How Among Us pays homage to Agatha Christie and the "Whodunit"

Image via duu-kiwi/Tumblr
Image via duu-kiwi/Tumblr

And Then There Were None. Knives Out. Among Us.

The one common link between the three titles above is that of the 'Whodunit,' a complex detective story that has flourished ever since the Queen of Crime, aka Agatha Christie, popularised the genre.

While the first two are successful films based on the classic murder-mystery tale, the latter is a hugely successful game dominating the gaming charts for a while.

Initially released in 2018, after lying dormant for almost two years, Among Us recently witnessed an unprecedented growth in popularity, especially since prominent streamers began playing it.

Today, Among Us is, without a doubt, the internet's favorite game, with personalities such as US Congresswoman Alexandria Ocasio-Cortez and Game of Thrones star Julius "The Mountain" Bjornsson trying their hand at it.

While the game's developers, InnerSloth, have certainly done a tremendous job in delivering a wholesome indie gem, if one were to analyze the game's roots, it would undoubtedly stem back to the crime-infested, dubious world brought to life so stunningly by Agatha Christie.

Tracing Among Us to the works of Agatha Christie

Image via
Image via

Dame Agatha Christie is one of the most celebrated novelists ever, who made a name for herself as the undisputed Queen of Crime.

Her influence in the realm of mystery novels has been immense and unparalleled. She is responsible for introducing the world to characters such as Hercule Poirot and Miss Marple, each of whom have built up their unique legacies.

In several ways, Among Us is similar to the Whodunit style of Agatha Christie's novellas, most notably The Mysterious Affair at Styles (1920) and And Then There Were None (1939).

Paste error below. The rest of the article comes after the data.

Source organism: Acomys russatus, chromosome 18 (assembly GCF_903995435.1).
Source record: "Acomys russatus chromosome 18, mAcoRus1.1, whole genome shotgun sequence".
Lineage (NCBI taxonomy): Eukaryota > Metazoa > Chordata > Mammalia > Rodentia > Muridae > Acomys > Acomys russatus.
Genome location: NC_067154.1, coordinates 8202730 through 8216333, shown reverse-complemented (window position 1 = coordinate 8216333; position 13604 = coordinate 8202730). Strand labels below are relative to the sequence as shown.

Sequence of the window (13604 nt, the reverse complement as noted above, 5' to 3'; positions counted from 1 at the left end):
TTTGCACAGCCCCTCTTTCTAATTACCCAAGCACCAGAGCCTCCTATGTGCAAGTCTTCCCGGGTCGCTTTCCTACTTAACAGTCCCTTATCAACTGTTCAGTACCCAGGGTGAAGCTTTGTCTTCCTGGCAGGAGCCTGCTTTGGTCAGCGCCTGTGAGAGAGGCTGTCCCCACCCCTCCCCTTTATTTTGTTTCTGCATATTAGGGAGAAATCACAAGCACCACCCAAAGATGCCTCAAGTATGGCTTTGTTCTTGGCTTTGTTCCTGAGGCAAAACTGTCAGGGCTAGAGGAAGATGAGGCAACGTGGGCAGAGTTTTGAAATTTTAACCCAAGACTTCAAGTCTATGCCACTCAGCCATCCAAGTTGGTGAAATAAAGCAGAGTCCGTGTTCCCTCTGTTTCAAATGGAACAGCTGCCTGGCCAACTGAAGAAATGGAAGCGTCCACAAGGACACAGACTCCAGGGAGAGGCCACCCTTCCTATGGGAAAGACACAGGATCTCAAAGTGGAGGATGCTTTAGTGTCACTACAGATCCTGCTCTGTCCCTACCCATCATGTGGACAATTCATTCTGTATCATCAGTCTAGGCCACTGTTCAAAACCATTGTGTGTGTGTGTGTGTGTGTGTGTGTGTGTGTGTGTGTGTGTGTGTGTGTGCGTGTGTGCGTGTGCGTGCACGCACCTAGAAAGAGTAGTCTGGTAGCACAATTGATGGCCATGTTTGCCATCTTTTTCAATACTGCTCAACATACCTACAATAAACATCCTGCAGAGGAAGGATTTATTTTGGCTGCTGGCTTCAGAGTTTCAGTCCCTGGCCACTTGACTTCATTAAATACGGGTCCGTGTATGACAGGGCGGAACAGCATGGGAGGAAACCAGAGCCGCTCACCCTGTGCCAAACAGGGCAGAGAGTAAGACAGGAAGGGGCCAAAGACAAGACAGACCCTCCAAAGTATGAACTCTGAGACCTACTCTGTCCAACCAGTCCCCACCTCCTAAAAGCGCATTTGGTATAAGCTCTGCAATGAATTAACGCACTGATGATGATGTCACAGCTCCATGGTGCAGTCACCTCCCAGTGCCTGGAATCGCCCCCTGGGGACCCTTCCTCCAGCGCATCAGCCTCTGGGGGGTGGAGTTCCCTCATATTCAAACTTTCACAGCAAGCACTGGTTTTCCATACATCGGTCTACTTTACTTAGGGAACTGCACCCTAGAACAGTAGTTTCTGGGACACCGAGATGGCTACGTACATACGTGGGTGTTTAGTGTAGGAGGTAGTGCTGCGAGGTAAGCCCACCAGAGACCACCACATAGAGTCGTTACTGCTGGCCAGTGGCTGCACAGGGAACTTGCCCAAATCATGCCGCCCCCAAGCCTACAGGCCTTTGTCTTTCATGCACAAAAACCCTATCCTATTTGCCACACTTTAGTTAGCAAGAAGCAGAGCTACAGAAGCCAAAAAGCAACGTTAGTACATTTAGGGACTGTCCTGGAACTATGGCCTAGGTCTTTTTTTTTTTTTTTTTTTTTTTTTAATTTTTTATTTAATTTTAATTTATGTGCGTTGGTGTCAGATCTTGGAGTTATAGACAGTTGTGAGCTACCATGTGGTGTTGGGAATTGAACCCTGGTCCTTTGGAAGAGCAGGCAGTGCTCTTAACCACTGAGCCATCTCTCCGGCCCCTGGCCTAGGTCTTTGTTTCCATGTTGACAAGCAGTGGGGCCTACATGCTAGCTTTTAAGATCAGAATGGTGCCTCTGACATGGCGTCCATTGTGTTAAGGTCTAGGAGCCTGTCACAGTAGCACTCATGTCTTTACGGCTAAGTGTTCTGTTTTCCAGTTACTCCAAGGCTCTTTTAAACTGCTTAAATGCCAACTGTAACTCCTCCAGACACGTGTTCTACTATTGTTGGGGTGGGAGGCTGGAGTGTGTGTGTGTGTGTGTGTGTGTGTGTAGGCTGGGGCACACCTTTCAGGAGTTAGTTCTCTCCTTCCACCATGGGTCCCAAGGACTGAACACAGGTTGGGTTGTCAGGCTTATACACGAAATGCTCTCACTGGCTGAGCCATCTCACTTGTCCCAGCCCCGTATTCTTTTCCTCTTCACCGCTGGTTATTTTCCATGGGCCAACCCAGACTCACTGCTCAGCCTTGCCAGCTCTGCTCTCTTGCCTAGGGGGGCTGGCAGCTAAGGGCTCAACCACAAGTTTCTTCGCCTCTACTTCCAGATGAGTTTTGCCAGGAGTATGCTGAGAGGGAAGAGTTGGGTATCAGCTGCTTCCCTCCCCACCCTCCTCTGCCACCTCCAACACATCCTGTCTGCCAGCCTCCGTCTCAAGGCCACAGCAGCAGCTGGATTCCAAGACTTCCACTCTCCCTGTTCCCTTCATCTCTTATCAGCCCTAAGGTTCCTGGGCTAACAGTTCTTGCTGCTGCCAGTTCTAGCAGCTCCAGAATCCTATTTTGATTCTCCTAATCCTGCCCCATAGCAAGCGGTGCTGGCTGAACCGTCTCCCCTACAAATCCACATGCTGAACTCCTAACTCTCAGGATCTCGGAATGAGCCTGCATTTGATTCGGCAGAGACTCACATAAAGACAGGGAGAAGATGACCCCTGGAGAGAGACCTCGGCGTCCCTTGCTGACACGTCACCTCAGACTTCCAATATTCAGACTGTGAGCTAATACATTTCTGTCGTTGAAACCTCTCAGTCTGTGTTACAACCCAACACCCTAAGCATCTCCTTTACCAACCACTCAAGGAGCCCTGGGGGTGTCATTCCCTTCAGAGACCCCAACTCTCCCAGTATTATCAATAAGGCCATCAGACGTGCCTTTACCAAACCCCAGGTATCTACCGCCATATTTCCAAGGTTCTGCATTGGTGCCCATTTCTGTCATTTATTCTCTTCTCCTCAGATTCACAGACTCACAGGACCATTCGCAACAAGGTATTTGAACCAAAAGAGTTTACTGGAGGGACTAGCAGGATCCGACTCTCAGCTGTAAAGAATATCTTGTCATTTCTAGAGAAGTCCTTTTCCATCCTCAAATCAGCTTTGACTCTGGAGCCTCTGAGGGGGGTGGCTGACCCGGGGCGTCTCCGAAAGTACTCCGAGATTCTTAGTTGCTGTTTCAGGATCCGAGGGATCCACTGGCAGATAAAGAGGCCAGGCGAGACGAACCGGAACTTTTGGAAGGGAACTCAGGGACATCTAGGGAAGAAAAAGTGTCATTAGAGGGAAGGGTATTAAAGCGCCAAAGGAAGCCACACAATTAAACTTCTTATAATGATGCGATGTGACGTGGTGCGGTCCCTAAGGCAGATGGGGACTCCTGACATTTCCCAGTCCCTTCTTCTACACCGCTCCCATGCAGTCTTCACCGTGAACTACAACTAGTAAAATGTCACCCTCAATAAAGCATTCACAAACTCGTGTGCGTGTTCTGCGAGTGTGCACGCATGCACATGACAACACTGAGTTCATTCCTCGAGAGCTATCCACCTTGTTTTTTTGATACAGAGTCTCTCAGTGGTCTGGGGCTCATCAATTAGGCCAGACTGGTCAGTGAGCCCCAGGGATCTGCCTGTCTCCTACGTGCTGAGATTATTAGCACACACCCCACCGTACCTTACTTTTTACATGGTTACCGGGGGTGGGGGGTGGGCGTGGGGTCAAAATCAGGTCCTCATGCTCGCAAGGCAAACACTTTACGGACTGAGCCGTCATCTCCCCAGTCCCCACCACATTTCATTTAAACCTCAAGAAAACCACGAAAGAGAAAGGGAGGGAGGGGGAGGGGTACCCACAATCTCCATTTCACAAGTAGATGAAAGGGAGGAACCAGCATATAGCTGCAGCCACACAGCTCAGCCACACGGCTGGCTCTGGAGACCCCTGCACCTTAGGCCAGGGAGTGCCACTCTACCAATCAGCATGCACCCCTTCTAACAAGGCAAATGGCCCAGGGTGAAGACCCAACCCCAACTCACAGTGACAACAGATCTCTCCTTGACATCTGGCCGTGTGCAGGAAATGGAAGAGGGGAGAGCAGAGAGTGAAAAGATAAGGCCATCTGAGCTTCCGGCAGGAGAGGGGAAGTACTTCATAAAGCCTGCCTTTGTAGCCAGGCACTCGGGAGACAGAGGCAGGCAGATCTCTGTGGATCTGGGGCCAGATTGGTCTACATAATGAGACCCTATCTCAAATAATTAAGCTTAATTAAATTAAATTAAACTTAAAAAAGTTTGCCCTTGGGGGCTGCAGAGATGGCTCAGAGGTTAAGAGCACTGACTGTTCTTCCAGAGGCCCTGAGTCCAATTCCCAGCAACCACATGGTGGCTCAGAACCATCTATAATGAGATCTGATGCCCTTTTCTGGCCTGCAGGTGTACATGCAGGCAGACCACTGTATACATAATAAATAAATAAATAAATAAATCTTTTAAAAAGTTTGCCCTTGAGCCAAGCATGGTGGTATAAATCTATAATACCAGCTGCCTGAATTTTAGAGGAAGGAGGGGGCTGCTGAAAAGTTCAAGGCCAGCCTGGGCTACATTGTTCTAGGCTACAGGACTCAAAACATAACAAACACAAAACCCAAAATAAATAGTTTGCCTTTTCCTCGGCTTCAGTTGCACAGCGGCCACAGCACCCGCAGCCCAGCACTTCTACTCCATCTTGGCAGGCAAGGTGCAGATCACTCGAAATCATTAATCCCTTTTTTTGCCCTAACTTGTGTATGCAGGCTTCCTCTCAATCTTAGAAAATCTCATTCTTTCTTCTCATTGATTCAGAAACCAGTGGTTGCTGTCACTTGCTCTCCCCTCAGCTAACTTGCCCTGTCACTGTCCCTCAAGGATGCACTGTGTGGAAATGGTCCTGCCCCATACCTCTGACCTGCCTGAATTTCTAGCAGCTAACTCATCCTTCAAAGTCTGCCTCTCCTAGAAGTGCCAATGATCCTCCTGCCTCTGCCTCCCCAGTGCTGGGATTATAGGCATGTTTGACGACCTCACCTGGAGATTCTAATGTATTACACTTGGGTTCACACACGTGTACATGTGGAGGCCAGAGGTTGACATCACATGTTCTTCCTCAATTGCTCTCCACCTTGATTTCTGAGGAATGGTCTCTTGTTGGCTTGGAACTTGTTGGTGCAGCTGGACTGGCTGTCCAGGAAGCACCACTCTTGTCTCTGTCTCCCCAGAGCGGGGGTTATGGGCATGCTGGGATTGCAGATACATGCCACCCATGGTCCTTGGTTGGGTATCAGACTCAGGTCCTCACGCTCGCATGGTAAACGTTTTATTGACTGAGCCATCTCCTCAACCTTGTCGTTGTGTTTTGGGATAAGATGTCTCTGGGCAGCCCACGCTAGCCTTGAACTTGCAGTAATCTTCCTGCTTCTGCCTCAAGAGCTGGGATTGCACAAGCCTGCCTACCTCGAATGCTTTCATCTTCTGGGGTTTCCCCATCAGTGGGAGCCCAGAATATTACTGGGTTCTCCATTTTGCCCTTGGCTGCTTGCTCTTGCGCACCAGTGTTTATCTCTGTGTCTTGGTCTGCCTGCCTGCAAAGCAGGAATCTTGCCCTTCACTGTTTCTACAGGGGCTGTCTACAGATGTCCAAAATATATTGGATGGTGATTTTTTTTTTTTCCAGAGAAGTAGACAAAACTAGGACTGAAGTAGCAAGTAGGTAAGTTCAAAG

The Whodunit plot has evolved significantly over the years, as modern civilization continues to regard it as an extremely popular genre, popularised of late in ensemble films such as Rian Johnson's "Knives Out" and Kenneth Branagh's "Death On The Nile."

Knives Out (L) and Kenneth Branagh as Hercule Poirot in Death on the Nile (R)
Knives Out (L) and Kenneth Branagh as Hercule Poirot in Death on the Nile (R)

Detective Hercule Poirot would eventually become her greatest creation, akin to Sir Arthur Conan Doyle's Sherlock Holmes. The use of guile and tact to determine the murderer, or 'Impostor,' is a common trope in several of her novels.

Her most influential work, which exemplifies the Impostor motif, is And Then There Were None, which has become synonymous with ushering in the era of the mystery tale.

Artwork based on And Then There Were None (Image via Pinterest)
Artwork based on And Then There Were None (Image via Pinterest)

Among Us builds upon this very foundation and uses an outer space setting where innocent civilians (Crewmates) are at the mercy of a sinister, conniving, and cold-blooded murderer (Impostor).

Themes of the outsider and the 'other' also make their way into the picture, as a sense of foreboding descends upon the environment, akin to a game of Among Us.

These usual tropes feature a group of ten strangers arriving on a mysterious island, only to be killed off one at a time. The murderer in question succeeds via a combination of deception and conviction.

Image via Reddit (bean_foot)
Image via Reddit (bean_foot)

These are the same traits found in an Impostor in Among Us, as he/she digs deep and builds up an impenetrable alibi at the expense of innocent Crewmates.

There is always an element of fear and suspense involved in a game of Among Us, as it is often a player's best friend who turns out to be the 'wolf in sheep's clothing.'

This endless cycle of deception, mystery, and murder thereby finds resonance in various forms of media today, as people often come across several films and works of literature that adapt and attempt to emulate Agatha Christie's Whodunit trope.

Moreover, the use of a confined space interwoven with psychological elements at play further helps establish the connecting motifs of dread, doubt, and deception found in Among Us.

The key takeaways would be the eternal psychological battle of wits, combined with fast-paced action and the power of convincing via dialogue, themes central to the overlapping worlds of Agatha Christie and Among Us.

In conclusion, Among Us may very well have popularized the term, but Agatha Christie was always one step ahead in determining who indeed was acting sus all along.

Edited by Ravi Iyer
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